Hardcore fans of Margaret Atwood may not like it, but I couldn’t put it down, probably because of the pace and wit with which the author had given her writing. Plus, I didn’t know what was going to happen next. The homeless situation that Stan and Charmaine found themselves in felt so real and possible that I wished it would never happen to me. The experiment they signed themselves on had an interesting premise, although I must say there were some holes here and there in the logic that left me with question marks. I mean, I couldn’t quite work out how having participants spend alternate months in prison made economic sense, except that jobs, tasks and even their lifestyles were all centrally assigned (think communism – and yet, communism is not always economically optimal). And the obsession that Ed had with Charmaine probably came to light too suddenly and out of nowhere.

But I enjoyed it, and would recommend it to anyone who’s ready to approach it with an open mind. The twist at the end, delivered as a gift by Jocelyn, was much food for thought.

VERDICT: This can be an entertaining read, but if you are a Margaret Atwood fan, this may not be one of her best works for you.

And here’s the storyline, extracted from Goodreads:

Living in their car, surviving on tips, Charmaine and Stan are in a desperate state. So, when they see an advertisement for Consilience, a ‘social experiment’ offering stable jobs and a home of their own, they sign up immediately. All they have to do in return for suburban paradise is give up their freedom every second month – swapping their home for a prison cell. At first, all is well. But then, unknown to each other, Stan and Charmaine develop passionate obsessions with their ‘Alternates,’ the couple that occupy their house when they are in prison. Soon the pressures of conformity, mistrust, guilt and sexual desire begin to take over.

Ministry of Moral Panic [A Review]

Ministry of Moral Panic, by Amanda Lee Koe

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   [Image courtesy of Epigram Books]

This must be a year of short stories for me, because I’ve never read so many short story collections in one year before, and surprisingly, I liked most of what I read. Yup, and I like this collection too.

I started reading this without knowing that all the stories had one single theme – love. The author managed to explore this theme in a number of ways, sometimes in an expected manner, but most times not, which made it a refreshing read. In fact, this has to be one of the few local literature that I’ve come across so far that is so bold in expressing the different facades that one would not commonly associate with Singapore. I say this because Singapore has often been criticized for its conservative approach in the arts, and our lack of freedom of speech. This collection will probably show one how far we’ve come where literature is concerned. Of course, I’m not saying we’ve “arrived”, and the nation definitely has a long long way to go in this area, but I think this is an example of what’s possible.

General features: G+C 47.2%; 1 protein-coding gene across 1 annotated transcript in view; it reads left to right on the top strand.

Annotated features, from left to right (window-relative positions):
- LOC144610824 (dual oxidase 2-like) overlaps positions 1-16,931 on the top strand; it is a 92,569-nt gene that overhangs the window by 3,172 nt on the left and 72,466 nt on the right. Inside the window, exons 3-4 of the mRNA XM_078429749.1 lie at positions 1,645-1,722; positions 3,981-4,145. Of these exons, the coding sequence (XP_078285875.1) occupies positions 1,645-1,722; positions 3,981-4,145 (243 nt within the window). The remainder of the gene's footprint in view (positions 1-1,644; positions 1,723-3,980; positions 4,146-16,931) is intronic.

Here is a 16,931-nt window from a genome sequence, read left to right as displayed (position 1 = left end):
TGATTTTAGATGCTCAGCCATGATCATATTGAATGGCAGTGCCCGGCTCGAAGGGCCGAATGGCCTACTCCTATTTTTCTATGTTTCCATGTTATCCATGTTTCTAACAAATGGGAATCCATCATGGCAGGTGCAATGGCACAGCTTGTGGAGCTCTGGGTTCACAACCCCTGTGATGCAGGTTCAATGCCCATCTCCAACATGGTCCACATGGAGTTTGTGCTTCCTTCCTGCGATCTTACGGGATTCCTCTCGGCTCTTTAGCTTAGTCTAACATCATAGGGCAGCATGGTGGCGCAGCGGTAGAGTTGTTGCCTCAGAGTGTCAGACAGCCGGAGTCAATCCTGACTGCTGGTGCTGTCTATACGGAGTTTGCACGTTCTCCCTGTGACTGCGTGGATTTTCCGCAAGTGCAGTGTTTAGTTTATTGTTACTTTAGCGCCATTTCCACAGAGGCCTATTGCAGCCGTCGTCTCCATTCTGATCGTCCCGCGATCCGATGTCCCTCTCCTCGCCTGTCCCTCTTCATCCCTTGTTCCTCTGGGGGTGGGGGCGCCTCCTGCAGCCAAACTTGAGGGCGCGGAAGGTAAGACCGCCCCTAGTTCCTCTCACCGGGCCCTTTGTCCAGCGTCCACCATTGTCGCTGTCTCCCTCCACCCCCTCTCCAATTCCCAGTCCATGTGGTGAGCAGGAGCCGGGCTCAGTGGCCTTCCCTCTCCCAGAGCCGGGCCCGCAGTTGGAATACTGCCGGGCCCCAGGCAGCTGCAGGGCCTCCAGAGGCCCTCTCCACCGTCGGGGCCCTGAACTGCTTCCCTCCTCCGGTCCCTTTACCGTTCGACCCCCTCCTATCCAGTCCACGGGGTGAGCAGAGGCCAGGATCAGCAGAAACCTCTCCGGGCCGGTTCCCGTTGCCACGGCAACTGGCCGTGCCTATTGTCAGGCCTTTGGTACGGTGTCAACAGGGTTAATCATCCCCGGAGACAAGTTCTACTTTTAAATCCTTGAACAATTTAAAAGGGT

I’m really glad this collection got published, and even won a couple of prizes.

VERDICT: I wouldn’t say this collection of stories will allow you to understand Singapore more, but the stories might just surprise you with their unexpected twists and emotional depth. 

The Grace of Kings [A Review]

The Grace of Kings, by Ken Liu

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   [Image courtesy of Goodreads]

I feel cheated.

Maybe it’s because of the raving reviews, or maybe it’s because of my own expectations after The Paper Menagerie. I just don’t feel good after reading this book.

Okay, the world that Ken Liu “created” in the story had all the elements one needs in an epic fantasy series – heroes (both male and female), believable characters, sufficient motivation, strange beasts, lots of battle scenes, meddlesome gods. Yet, I can’t help feel that it was but a clever adaptation of the Chinese history before, during and after the Qin dynasty.

Many of the characters, including the protagonists, were replicas of notable figures during that era (think Liu Bang vs Xiang Yu). Even the events, war tactics, battle tricks and political developments described in the story had the same key elements as the stories from that time. I couldn’t help wondering, halfway through the book, whether I was reading an original fantasy story, or an English (albeit entertaining) translation-cum-adaptation of a historical account of the escapades of two famous characters in Chinese history.

To be fair, Ken Liu tried to pump in new ideas of his own, like the use of airships, the enlightened attitude towards women and a behind-the-scene involvement of Gods. But they were not done well, especially the Gods bit. I couldn’t see how the Gods fitted in. Sure, they were treating the developments in the human realm like a game, to see whose champion would eventually emerge as the final King, and there were instances whereby one God would cheat and interfere with events. But if I were to remove all the parts containing the Gods bits, it wouldn’t have dismantled the story. In fact, it wouldn’t have made much of a difference.

I was so excited about this trilogy before. Now, I don’t think I’ll even move on to Book Two.

VERDICT: If you’re familiar with Chinese history and prefer to read original stories, don’t bother with this book.